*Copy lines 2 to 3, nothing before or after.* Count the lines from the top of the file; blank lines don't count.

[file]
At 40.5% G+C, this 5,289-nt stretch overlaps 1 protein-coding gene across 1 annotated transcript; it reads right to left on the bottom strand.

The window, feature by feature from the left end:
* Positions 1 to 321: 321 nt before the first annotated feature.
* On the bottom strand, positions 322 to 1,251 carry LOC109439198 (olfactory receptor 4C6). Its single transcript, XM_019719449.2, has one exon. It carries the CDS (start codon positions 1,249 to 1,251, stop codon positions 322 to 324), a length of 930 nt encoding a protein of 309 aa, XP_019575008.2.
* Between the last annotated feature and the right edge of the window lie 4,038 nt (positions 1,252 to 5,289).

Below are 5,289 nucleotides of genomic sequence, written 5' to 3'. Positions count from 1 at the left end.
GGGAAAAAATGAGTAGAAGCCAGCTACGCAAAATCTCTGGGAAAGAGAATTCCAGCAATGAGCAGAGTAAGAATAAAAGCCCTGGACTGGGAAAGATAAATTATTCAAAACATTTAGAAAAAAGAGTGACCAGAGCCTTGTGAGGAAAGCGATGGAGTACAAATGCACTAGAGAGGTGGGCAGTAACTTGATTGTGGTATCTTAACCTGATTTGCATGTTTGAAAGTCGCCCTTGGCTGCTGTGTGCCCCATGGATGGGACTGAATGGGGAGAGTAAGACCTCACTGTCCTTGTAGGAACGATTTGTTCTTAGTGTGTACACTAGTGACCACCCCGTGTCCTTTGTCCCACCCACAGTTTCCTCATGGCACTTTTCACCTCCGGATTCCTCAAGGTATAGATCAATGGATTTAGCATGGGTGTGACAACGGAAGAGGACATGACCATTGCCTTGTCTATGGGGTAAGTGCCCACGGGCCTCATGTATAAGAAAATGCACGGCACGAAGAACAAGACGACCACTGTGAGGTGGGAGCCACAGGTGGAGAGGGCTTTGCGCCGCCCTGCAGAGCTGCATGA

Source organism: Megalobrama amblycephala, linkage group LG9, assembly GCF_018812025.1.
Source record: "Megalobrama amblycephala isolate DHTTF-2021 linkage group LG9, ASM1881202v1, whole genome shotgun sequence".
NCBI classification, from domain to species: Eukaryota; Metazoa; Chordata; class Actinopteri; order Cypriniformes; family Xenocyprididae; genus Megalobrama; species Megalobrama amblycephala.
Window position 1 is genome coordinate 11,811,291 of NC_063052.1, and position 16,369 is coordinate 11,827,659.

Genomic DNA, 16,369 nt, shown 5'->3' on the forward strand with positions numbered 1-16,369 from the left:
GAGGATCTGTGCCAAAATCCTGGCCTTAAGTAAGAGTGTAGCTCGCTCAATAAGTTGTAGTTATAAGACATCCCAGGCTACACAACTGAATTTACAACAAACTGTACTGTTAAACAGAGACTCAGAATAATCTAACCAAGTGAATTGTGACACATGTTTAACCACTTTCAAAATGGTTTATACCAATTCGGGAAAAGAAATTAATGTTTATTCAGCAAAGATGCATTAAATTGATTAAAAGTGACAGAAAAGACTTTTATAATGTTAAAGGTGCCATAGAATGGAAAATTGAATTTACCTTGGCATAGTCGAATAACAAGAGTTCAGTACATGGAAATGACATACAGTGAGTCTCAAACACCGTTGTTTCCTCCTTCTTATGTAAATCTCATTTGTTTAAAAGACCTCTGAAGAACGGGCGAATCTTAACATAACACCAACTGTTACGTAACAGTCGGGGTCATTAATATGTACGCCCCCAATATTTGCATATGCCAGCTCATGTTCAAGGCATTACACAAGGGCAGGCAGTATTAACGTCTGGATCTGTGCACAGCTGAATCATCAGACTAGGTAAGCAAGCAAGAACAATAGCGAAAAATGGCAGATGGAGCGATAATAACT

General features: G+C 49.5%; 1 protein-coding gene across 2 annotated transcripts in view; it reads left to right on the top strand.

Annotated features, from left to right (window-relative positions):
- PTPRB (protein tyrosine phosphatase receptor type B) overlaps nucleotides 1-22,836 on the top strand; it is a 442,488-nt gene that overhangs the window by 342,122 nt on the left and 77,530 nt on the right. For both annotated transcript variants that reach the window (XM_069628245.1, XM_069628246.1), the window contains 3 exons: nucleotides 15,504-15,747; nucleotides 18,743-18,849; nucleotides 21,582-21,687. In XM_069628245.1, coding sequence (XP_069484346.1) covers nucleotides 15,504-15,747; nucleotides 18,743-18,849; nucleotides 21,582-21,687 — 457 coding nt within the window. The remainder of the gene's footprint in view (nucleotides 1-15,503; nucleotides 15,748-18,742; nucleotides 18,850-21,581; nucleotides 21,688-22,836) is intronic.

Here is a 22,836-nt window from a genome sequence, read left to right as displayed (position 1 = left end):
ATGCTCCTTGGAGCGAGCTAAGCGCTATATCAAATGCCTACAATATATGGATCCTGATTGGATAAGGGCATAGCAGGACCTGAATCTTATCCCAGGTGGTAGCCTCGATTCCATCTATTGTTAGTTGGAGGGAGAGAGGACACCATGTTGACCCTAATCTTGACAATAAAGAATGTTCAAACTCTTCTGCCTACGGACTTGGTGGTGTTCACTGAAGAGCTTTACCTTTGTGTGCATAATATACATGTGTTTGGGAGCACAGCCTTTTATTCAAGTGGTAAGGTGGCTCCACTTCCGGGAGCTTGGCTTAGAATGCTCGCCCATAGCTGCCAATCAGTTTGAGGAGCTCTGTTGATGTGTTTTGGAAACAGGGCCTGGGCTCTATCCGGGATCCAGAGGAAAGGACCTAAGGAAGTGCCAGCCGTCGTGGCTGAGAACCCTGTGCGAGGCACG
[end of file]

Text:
The window, feature by feature from the left end:
* Positions 1 to 321: 321 nt before the first annotated feature.